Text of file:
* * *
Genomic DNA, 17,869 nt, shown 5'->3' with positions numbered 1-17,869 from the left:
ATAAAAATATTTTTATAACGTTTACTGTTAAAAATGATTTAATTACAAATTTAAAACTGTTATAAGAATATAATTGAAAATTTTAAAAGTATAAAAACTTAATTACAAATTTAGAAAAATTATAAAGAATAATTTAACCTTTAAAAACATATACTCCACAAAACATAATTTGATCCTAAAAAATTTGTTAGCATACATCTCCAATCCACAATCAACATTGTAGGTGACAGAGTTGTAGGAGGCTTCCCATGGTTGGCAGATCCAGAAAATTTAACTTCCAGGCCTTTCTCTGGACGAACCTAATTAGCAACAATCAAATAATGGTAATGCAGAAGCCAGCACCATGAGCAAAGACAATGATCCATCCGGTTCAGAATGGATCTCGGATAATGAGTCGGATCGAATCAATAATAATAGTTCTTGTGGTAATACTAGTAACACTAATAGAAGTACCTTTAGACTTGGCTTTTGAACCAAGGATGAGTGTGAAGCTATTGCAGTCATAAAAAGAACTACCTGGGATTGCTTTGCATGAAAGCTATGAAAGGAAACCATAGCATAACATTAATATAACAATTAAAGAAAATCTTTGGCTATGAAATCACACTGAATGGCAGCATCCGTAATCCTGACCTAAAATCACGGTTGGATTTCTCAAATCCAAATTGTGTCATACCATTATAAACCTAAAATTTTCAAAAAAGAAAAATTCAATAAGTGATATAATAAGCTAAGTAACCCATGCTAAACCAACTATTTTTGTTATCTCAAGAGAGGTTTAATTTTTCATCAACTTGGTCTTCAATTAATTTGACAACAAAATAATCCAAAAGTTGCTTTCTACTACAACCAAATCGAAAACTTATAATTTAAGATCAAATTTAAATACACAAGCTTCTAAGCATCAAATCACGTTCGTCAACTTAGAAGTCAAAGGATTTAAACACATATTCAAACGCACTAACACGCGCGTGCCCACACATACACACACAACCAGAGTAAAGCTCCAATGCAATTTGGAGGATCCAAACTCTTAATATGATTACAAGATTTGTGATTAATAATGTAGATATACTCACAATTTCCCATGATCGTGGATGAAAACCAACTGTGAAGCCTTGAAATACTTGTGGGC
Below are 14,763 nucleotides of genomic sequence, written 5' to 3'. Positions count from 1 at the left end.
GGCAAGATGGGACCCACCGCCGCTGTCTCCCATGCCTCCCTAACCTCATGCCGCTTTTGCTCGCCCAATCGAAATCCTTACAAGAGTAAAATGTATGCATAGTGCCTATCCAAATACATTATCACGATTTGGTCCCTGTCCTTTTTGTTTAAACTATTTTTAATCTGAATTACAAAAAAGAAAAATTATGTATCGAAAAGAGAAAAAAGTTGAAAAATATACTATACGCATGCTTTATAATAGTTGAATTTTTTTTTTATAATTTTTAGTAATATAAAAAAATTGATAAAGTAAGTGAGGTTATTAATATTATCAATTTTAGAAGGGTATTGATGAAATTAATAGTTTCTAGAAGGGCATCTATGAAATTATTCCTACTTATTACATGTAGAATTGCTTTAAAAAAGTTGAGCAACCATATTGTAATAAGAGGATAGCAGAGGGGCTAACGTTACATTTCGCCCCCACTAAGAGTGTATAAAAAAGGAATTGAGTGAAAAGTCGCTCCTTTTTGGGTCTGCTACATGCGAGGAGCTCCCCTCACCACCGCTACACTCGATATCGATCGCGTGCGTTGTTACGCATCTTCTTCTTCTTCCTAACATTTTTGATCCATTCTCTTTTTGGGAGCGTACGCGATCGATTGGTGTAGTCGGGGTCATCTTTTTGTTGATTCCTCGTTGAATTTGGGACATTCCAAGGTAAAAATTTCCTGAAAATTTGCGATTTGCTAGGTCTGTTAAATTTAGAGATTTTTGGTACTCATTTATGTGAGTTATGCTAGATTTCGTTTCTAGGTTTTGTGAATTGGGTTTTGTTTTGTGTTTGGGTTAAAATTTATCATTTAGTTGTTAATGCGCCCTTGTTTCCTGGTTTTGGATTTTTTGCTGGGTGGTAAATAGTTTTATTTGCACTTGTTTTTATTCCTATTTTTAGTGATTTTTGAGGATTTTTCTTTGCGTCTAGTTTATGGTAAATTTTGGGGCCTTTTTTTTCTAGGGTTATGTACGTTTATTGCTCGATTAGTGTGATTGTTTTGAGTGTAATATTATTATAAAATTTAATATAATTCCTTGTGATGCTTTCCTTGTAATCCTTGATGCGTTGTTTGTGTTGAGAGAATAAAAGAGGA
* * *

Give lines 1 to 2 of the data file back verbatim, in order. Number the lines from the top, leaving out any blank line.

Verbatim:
Genomic DNA, 17,869 nt, shown 5'->3' with positions numbered 1-17,869 from the left:
ATAAAAATATTTTTATAACGTTTACTGTTAAAAATGATTTAATTACAAATTTAAAACTGTTATAAGAATATAATTGAAAATTTTAAAAGTATAAAAACTTAATTACAAATTTAGAAAAATTATAAAGAATAATTTAACCTTTAAAAACATATACTCCACAAAACATAATTTGATCCTAAAAAATTTGTTAGCATACATCTCCAATCCACAATCAACATTGTAGGTGACAGAGTTGTAGGAGGCTTCCCATGGTTGGCAGATCCAGAAAATTTAACTTCCAGGCCTTTCTCTGGACGAACCTAATTAGCAACAATCAAATAATGGTAATGCAGAAGCCAGCACCATGAGCAAAGACAATGATCCATCCGGTTCAGAATGGATCTCGGATAATGAGTCGGATCGAATCAATAATAATAGTTCTTGTGGTAATACTAGTAACACTAATAGAAGTACCTTTAGACTTGGCTTTTGAACCAAGGATGAGTGTGAAGCTATTGCAGTCATAAAAAGAACTACCTGGGATTGCTTTGCATGAAAGCTATGAAAGGAAACCATAGCATAACATTAATATAACAATTAAAGAAAATCTTTGGCTATGAAATCACACTGAATGGCAGCATCCGTAATCCTGACCTAAAATCACGGTTGGATTTCTCAAATCCAAATTGTGTCATACCATTATAAACCTAAAATTTTCAAAAAAGAAAAATTCAATAAGTGATATAATAAGCTAAGTAACCCATGCTAAACCAACTATTTTTGTTATCTCAAGAGAGGTTTAATTTTTCATCAACTTGGTCTTCAATTAATTTGACAACAAAATAATCCAAAAGTTGCTTTCTACTACAACCAAATCGAAAACTTATAATTTAAGATCAAATTTAAATACACAAGCTTCTAAGCATCAAATCACGTTCGTCAACTTAGAAGTCAAAGGATTTAAACACATATTCAAACGCACTAACACGCGCGTGCCCACACATACACACACAACCAGAGTAAAGCTCCAATGCAATTTGGAGGATCCAAACTCTTAATATGATTACAAGATTTGTGATTAATAATGTAGATATACTCACAATTTCCCATGATCGTGGATGAAAACCAACTGTGAAGCCTTGAAATACTTGTGGGC